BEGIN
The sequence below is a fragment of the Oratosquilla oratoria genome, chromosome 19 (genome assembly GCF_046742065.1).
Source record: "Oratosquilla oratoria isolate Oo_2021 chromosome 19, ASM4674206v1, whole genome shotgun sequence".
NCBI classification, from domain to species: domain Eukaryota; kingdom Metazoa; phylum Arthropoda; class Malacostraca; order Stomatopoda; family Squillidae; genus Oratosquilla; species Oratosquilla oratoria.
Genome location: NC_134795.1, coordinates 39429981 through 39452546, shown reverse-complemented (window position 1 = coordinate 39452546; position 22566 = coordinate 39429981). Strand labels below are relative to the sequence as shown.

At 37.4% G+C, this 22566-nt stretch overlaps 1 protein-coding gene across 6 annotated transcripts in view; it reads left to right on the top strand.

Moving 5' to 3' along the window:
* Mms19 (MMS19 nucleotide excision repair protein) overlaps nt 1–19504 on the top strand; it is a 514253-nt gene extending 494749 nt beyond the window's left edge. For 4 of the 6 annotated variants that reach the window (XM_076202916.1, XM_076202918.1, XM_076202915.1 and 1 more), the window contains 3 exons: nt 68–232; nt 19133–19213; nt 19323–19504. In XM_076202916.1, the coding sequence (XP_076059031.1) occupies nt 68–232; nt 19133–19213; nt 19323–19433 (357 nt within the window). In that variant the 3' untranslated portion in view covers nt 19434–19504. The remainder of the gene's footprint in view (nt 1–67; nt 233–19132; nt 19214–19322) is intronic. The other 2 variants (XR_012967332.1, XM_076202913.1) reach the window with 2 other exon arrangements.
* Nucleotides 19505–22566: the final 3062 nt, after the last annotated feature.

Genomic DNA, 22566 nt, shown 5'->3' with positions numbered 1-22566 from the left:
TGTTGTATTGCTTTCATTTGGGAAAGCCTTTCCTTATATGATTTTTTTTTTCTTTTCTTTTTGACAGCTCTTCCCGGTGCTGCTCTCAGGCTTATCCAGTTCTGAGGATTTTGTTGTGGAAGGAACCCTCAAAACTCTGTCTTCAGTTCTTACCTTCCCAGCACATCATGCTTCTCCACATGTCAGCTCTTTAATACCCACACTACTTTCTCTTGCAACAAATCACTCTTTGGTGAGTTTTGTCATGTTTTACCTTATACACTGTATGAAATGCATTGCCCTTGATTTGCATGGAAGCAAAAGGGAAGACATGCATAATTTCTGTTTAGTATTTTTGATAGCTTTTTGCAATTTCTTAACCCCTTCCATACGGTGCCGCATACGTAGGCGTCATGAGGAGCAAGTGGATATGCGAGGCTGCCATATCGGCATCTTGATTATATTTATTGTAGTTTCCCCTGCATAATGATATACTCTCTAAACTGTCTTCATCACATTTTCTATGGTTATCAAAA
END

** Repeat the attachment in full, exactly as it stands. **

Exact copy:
The sequence below is a fragment of the Oratosquilla oratoria genome, chromosome 19 (genome assembly GCF_046742065.1).
Source record: "Oratosquilla oratoria isolate Oo_2021 chromosome 19, ASM4674206v1, whole genome shotgun sequence".
NCBI classification, from domain to species: domain Eukaryota; kingdom Metazoa; phylum Arthropoda; class Malacostraca; order Stomatopoda; family Squillidae; genus Oratosquilla; species Oratosquilla oratoria.
Genome location: NC_134795.1, coordinates 39429981 through 39452546, shown reverse-complemented (window position 1 = coordinate 39452546; position 22566 = coordinate 39429981). Strand labels below are relative to the sequence as shown.

At 37.4% G+C, this 22566-nt stretch overlaps 1 protein-coding gene across 6 annotated transcripts in view; it reads left to right on the top strand.

Moving 5' to 3' along the window:
* Mms19 (MMS19 nucleotide excision repair protein) overlaps nt 1–19504 on the top strand; it is a 514253-nt gene extending 494749 nt beyond the window's left edge. For 4 of the 6 annotated variants that reach the window (XM_076202916.1, XM_076202918.1, XM_076202915.1 and 1 more), the window contains 3 exons: nt 68–232; nt 19133–19213; nt 19323–19504. In XM_076202916.1, the coding sequence (XP_076059031.1) occupies nt 68–232; nt 19133–19213; nt 19323–19433 (357 nt within the window). In that variant the 3' untranslated portion in view covers nt 19434–19504. The remainder of the gene's footprint in view (nt 1–67; nt 233–19132; nt 19214–19322) is intronic. The other 2 variants (XR_012967332.1, XM_076202913.1) reach the window with 2 other exon arrangements.
* Nucleotides 19505–22566: the final 3062 nt, after the last annotated feature.

Genomic DNA, 22566 nt, shown 5'->3' with positions numbered 1-22566 from the left:
TGTTGTATTGCTTTCATTTGGGAAAGCCTTTCCTTATATGATTTTTTTTTTCTTTTCTTTTTGACAGCTCTTCCCGGTGCTGCTCTCAGGCTTATCCAGTTCTGAGGATTTTGTTGTGGAAGGAACCCTCAAAACTCTGTCTTCAGTTCTTACCTTCCCAGCACATCATGCTTCTCCACATGTCAGCTCTTTAATACCCACACTACTTTCTCTTGCAACAAATCACTCTTTGGTGAGTTTTGTCATGTTTTACCTTATACACTGTATGAAATGCATTGCCCTTGATTTGCATGGAAGCAAAAGGGAAGACATGCATAATTTCTGTTTAGTATTTTTGATAGCTTTTTGCAATTTCTTAACCCCTTCCATACGGTGCCGCATACGTAGGCGTCATGAGGAGCAAGTGGATATGCGAGGCTGCCATATCGGCATCTTGATTATATTTATTGTAGTTTCCCCTGCATAATGATATACTCTCTAAACTGTCTTCATCACATTTTCTATGGTTATCAAAA